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C ONTENT P1-2 Biography P3-4 Johnson Wax Tower P5-6 Quote P7-8 Falling Water P9-10 Quote P11-12 The Guggenheim


Frank Lloyd Wright is widely considered as one of the greatest american architects of all time. He introduced the concept of “Organic architecture� and designed such landmarks as the Fallingwater and the Guggenheim Museum of Art. After a turbulent personal life his work is all that remains, with an extensive number of his architecture still standing and many more plans that were never realised his ideologies and believes live on through his work. This book takes a look in to some of his most famous works, including some of his most famous quotes ad teachings.


FR ANK LLOYD WRIGHT Frank Lloyd Wright (born Frank Lincoln Wright, June 8, 1867 – April 9, 1959) was an American architect, interior designer, writer and educator, who designed more than 1000 structures and completed 532 works. Wright believed in designing structures which were in harmony with humanity and its environment, a philosophy he called organic architecture. This philosophy was best exemplified by his design for Fallingwater (1935), which has been called “the best all-time work of American architecture”. Wright was a leader of the Prairie School movement of architecture and developed the concept of the Usonian home, his unique vision for urban planning in the United States. His work includes original and innovative examples of many different building types, including offices, churches, schools, skyscrapers, hotels, and museums. Wright also designed many of the interior elements of his buildings, such as the furniture and stained glass. Wright authored 20 books and many articles and was a popular lecturer in the United States and in Europe. His colorful personal life often made headlines, most notably for the 1914 fire and murders at his Taliesin studio. Already well known during his lifetime, Wright was recognized in 1991 by the American Institute of Architects as “the greatest American architect of all time.



JOHNSON WA X TOWER The Johnson Wax Headquarters were set in an industrial zone and Wright decided to create a sealed environment lit from above, The building features Wright’s interpretation of the streamlined Art Moderne style popular in the 1930s. In a break with Wright’s earlier Prairie School structures, the building features many curvilinear forms and subsequently required over 200 different curved “Cherokee red” bricks to create the sweeping curves of the interior and exterior. The mortar between the bricks is raked in traditional Wrightstyle to accentuate the horizontality of the building. The warm, reddish hue of the bricks was used in the polished concrete floor slab as well; the white stone trim and white dendriform columns create a subtle yet striking contrast. All of the furniture, manufactured by Steelcase, was designed for the building by Wright and it mirrored many of the building’s unique design features.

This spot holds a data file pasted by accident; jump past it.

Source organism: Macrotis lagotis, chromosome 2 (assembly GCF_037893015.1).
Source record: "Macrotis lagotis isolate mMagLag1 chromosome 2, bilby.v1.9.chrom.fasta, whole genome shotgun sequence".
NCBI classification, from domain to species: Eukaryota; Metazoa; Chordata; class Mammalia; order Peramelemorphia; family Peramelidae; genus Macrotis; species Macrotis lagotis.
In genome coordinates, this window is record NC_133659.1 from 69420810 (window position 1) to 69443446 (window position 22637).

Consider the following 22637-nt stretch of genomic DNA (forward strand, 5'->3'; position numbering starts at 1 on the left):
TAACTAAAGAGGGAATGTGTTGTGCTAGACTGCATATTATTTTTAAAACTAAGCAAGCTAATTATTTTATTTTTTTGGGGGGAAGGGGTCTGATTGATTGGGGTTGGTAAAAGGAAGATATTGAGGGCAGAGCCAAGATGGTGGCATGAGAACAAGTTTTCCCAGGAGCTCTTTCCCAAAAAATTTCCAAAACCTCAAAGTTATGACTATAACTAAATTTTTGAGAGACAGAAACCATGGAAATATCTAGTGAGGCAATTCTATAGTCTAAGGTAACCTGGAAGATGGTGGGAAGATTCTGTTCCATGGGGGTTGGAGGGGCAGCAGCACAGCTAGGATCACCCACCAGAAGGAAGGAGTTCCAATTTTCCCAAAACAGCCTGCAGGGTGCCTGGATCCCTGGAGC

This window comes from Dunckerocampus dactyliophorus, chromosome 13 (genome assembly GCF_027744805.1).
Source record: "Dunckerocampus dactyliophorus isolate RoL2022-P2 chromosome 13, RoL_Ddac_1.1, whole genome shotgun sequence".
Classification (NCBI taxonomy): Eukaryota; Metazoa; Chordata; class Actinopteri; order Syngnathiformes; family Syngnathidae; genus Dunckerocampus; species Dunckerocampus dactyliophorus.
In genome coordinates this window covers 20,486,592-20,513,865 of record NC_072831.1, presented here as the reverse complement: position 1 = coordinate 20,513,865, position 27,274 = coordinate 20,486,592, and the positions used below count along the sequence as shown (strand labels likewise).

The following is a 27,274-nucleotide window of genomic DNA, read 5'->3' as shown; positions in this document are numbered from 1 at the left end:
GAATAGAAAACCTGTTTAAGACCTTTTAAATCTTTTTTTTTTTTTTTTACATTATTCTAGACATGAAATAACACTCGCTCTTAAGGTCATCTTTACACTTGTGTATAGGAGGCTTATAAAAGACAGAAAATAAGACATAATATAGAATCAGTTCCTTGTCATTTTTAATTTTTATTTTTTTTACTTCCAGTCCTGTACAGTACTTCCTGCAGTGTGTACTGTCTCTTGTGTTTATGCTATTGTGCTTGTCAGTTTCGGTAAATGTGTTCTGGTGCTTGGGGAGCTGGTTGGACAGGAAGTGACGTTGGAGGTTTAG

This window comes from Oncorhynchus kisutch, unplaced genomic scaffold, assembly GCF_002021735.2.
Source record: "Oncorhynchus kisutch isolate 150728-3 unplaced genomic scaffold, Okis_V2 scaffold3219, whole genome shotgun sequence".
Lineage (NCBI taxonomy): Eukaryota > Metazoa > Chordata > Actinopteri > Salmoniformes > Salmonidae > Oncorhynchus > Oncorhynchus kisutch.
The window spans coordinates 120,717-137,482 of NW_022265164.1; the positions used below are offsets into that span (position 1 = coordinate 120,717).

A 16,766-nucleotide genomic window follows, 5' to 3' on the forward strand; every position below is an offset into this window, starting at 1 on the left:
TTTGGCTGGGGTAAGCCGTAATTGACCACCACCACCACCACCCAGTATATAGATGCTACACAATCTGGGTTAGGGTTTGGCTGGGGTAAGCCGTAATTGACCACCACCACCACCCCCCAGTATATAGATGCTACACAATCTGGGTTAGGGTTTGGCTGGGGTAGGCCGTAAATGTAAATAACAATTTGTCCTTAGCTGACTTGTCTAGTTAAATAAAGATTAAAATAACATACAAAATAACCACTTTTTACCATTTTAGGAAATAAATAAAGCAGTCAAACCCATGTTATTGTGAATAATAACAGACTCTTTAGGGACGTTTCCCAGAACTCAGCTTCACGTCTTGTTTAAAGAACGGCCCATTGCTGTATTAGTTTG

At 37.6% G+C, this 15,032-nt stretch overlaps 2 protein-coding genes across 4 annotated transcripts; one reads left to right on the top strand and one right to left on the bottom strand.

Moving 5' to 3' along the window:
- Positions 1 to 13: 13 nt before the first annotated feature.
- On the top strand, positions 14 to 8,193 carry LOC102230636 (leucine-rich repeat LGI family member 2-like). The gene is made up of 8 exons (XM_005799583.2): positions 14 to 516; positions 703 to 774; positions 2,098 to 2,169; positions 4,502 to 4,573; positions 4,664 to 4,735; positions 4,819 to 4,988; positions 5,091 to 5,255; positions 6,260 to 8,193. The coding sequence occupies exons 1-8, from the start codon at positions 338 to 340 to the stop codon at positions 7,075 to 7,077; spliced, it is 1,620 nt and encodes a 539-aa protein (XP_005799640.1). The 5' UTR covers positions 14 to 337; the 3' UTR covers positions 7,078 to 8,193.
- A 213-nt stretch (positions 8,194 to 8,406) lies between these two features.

Racine, Wisconsin US 1944-1950





FALLING WATER Of all Wright’s constructions, Fallingwater House is the most famous. An elevated building situated on a water fall, the home sits betwee the Pennsylvania hills and is adapted perfectly to fit the form of the rocks. With this house, Wright sought to join the elements of nature- forest, river, and rocks- with the construction materials as much as possible. The goal was to create a bulding in harmony with setting and provide a space for rest and relaxation. Once Wright had decided the location of the house, he had the obvious problem of building it there. The location of the north bank of Bear Run was not large enough to provide a foundation for a typically built Wright house.

Bear Run, Pennsylvania, US 1935-1939





GUGGENHEIM MUSEUM The Guggenheim museum’s proximity to Central Park was key; as close to nature as one gets in New York, the park afforded relief from the noise and congestion of the city. Nature not only provided the museum with a respite from New York’s distractions but also leant it inspiration. The Guggenheim Museum is an embodiment of Wright’s attempts to render the inherent plasticity of organic forms in architecture. His inverted ziggurat (a stepped or winding pyramidal temple of Babylonian origin) dispensed with the conventional approach to museum design, which led visitors through a series of interconnected rooms and forced them to retrace their steps when exiting. Instead, Wright whisked people to the top of the building via elevator, and led them downward at a leisurely pace on the gentle slope of a continuous ramp. The galleries were divided like the membranes in citrus fruit, with self-contained yet interdependent sections. The open rotunda afforded viewers the unique possibility of seeing several bays of work on different levels simultaneously. The spiral design recalled a nautilus shell, with continuous spaces flowing freely one into another.

New York City, New York, US 1955-1959


Wright publication